Assign a Static IP Address, Customizing Your Bash Prompt & Misc Commands
Time to complete: ~1-1.5 hours
Welcome back! In this installment of the Linux Upskill Challenge we’ll be completing a few tasks:
- Assigning a static IP to your Ubuntu virtual machine.
- Customizing your bash prompt.
- Doing some Ubuntu user management.
- Playing with some more common commands.
Static IP Addressing
By now you may have noticed that rebooting your Ubuntu vm may result in it receiving a new IP address each time. This is annoying since you will need to log into Ubuntu via your hypervisor console to find out what the IP is before you can SSH into it. So let’s set a static IP address shall we?
Like most things in Linux we’ll need to edit a configuration file to accomplish our task of setting a static IP address. We’ll edit the
/etc/netplan/00-installer-config.yaml file using nano:
Using nano, edit the configuration file as shown, entering your own network information. It is important to note that you cannot use tabs within yaml files, so use spaces to justify any text:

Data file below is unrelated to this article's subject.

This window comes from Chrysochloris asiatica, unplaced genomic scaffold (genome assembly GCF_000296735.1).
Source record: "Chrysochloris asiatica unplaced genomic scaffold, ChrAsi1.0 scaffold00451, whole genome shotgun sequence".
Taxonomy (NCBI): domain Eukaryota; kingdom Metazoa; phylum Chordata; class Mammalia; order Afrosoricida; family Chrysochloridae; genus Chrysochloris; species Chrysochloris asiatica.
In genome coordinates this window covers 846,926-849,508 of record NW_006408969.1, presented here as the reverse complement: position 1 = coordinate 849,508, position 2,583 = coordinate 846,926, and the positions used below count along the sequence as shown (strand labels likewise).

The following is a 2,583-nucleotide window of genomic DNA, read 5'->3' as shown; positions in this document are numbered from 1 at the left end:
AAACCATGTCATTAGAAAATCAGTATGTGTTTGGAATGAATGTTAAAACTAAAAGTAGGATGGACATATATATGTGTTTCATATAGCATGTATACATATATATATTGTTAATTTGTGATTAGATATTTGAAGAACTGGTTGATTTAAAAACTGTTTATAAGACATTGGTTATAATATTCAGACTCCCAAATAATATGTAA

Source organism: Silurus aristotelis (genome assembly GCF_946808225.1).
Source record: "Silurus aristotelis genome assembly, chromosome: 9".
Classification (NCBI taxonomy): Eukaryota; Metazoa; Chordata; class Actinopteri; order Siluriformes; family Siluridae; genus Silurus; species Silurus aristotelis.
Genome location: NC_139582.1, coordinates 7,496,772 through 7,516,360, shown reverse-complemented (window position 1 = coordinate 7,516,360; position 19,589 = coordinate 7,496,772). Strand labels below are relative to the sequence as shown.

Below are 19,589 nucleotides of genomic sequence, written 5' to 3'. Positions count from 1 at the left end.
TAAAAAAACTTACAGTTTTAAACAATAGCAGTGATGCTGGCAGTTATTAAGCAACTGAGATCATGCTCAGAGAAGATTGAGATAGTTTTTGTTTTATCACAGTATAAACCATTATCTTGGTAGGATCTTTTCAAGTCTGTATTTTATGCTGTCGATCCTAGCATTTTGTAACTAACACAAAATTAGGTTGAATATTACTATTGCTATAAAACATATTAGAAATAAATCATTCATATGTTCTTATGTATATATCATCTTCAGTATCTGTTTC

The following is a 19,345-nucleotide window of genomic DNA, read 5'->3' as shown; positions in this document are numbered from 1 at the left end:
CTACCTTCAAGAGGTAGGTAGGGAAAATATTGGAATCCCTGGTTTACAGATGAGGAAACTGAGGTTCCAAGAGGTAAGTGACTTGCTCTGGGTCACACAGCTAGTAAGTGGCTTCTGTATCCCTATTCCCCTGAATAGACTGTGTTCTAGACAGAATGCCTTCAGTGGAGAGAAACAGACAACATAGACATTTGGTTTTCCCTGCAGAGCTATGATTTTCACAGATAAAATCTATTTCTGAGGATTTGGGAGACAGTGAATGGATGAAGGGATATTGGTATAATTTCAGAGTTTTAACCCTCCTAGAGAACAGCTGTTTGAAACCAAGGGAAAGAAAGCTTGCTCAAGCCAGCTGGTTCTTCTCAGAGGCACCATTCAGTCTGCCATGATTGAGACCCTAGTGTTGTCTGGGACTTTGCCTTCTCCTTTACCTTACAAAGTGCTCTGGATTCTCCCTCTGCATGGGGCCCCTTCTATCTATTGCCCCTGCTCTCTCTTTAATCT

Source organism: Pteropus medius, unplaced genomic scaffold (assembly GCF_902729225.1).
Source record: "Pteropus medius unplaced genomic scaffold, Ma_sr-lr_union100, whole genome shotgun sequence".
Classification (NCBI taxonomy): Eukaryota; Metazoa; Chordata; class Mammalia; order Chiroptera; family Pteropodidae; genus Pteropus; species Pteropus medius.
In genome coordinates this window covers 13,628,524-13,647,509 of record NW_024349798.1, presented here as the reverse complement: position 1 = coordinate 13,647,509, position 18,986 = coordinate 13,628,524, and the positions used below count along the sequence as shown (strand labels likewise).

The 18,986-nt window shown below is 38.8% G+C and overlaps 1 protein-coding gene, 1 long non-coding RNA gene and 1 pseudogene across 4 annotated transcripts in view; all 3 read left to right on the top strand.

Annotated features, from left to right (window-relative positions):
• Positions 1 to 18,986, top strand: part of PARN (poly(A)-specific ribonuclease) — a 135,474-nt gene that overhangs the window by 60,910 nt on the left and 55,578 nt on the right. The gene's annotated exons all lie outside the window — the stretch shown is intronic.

There are two ways to finalize this. You can either restart netplan:
sudo netplan apply
Or you can reboot your machine:
sudo shutdown -r now
Note that reapplying netplan settings will break your SSH connection so you will need to restart your SSH session using your newly configured IP address.
Again if you find your machine inaccessible you can always log into it using the VirtualBox console so you can fix the netplan file.
Verify your network settings with any of the following commands (they all result in the same output):
ip address show ip add show ip a
Fun fact: Ubuntu versions prior to 17 didn’t use netplan and its associated yaml file but instead used a configuration file:
/etc/network/interfaces so take note! Encountering older operating systems is common in the sysadmin world.
Let’s move on to tinkering with your bash prompt, shall we?
I’m just a normal sysadmin type guy who likes cybersecurity a lot.